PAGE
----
A Crack of Air explores a man’s relationship with his estranged mother after she has a mental illness that leads to their separation. Looking through her files, listening to her answerphone messages, speaking with her relatives and his father, and raking through his own memories, he gets everywhere and nowhere. Mischa Mangel’s debut is an intelligent and challenging work of literary fiction with a contemporary European feel.
The narrative in A Crack of Air is disconnected and non-linear, proceeding in the form of collections of words that the narrator attributes to the various characters: himself, his father, his mother, and his grandfather. The narrator is driven by his determination to understand the complex relationship he has with his mother. We learn that the narrator’s parents had a happy and passionate relationship until his birth but that his mother began to display symptoms of psychosis almost immediately afterwards, and left his father, taking the baby with her.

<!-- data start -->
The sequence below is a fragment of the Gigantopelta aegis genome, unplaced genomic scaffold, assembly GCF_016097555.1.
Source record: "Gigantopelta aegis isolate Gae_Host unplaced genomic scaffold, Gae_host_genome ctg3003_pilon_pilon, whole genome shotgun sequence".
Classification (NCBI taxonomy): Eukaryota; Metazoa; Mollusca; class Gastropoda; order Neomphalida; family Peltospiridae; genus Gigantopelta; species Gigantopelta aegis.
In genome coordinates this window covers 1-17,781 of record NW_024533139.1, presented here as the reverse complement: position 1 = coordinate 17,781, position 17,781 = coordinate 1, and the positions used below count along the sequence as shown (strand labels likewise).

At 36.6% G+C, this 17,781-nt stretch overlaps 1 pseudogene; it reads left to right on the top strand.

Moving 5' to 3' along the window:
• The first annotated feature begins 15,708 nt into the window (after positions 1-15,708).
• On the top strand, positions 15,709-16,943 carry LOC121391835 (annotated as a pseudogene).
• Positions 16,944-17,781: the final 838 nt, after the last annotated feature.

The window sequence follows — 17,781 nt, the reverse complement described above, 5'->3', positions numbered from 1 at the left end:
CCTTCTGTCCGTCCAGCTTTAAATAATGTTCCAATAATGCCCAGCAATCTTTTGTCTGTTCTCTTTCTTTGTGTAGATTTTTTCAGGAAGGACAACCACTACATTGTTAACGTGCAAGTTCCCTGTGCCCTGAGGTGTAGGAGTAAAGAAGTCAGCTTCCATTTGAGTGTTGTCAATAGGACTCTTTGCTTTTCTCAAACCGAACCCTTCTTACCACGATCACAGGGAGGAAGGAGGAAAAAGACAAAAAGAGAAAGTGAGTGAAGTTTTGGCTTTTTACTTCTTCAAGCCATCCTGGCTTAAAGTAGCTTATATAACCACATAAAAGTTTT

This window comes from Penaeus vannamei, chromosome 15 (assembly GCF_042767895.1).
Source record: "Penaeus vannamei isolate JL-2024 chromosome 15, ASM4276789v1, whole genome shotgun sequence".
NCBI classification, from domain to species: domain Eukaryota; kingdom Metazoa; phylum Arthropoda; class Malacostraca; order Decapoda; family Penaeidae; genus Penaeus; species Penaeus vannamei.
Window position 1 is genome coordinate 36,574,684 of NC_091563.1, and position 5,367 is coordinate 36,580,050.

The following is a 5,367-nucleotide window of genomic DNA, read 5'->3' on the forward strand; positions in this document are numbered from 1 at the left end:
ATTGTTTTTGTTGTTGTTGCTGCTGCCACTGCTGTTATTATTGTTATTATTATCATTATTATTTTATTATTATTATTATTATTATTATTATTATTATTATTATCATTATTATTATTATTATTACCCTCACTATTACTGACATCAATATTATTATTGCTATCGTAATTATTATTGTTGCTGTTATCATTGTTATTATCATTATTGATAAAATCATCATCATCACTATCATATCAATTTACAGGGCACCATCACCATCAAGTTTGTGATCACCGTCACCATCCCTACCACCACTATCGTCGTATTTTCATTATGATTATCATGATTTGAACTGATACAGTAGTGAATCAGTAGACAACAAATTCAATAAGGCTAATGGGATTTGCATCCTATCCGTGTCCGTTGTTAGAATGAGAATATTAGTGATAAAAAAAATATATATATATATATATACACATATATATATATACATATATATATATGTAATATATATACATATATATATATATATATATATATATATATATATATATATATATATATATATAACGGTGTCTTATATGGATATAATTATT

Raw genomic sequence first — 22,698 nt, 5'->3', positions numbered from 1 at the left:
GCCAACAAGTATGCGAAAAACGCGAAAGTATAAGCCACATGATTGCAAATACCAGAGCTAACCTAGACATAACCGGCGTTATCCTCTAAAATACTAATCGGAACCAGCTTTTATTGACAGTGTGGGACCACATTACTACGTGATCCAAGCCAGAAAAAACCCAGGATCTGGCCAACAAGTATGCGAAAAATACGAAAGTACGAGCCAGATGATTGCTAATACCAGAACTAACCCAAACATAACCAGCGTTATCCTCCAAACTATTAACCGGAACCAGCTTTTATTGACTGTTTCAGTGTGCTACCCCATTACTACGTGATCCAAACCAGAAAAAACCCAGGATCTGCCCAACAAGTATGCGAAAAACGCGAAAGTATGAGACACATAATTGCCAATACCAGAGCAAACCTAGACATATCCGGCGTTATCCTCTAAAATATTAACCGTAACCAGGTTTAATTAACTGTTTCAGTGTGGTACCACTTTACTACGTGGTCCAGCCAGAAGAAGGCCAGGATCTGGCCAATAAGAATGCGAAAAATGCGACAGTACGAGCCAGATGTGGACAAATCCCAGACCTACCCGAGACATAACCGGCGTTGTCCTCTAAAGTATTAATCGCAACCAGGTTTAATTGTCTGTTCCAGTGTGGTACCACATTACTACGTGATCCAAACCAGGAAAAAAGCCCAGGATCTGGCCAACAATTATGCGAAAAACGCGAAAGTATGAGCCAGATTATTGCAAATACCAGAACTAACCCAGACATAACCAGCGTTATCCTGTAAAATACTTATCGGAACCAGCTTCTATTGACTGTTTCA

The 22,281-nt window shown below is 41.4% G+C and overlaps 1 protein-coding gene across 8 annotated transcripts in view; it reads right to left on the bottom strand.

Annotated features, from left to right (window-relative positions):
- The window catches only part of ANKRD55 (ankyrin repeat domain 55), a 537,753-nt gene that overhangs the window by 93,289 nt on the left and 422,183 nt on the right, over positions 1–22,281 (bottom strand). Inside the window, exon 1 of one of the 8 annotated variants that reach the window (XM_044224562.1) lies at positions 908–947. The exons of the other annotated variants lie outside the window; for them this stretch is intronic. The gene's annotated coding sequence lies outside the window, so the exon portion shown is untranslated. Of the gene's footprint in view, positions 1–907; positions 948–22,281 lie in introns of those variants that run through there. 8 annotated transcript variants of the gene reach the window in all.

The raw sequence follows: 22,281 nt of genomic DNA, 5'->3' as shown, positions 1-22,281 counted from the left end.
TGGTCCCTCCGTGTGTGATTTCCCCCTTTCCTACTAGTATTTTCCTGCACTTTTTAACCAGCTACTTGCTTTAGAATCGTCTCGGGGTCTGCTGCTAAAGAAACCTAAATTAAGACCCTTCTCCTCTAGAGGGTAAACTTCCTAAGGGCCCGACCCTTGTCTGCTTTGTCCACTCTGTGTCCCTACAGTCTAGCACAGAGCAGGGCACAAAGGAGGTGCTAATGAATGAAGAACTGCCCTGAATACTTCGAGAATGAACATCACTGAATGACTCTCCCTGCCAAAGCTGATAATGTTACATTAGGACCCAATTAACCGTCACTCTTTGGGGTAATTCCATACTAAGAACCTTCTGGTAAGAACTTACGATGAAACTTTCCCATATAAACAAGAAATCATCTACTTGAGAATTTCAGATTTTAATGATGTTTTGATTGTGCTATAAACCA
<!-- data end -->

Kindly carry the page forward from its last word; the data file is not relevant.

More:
The narrator lived with his mother for two years, until her behaviour was considered – by the father, child support, and psychologists – to be too disturbing for this to continue. There are several dark hints of child abuse, though the mother’s side of the story is unavailable. The narrator is allowed to continue visiting his mother for a few more years, until contact is broken off. There are various reasons for this, including that the narrator’s father doesn’t want him to be an experimental part of his mother’s treatment. When he tries to reconnect as a university student, his mother sends polite emails, putting off the meeting. Now in his 30s, he is looking to reconnect again. Throughout the book, however, the mother exists as a shadowy figure at the edges and whom we never meet: she shouts abuse at the narrator’s father in voicemails and dismisses her son via email.
A Crack of Air is a searing portrayal of a mind falling apart, documented through a series of memories, papers, and psychological reports. These narrative snippets are interwoven with various fairy tales, and extracts from a short story the narrator has written, as we are invited to lose ourselves in the fragmentary narrative and let its patterning wash over us. Mischa Mangel’s probing exploration of the construct of (in)sanity in contemporary society makes for reading that is simultaneously rewarding and profoundly unsettling.
All recommendations from Spring 2021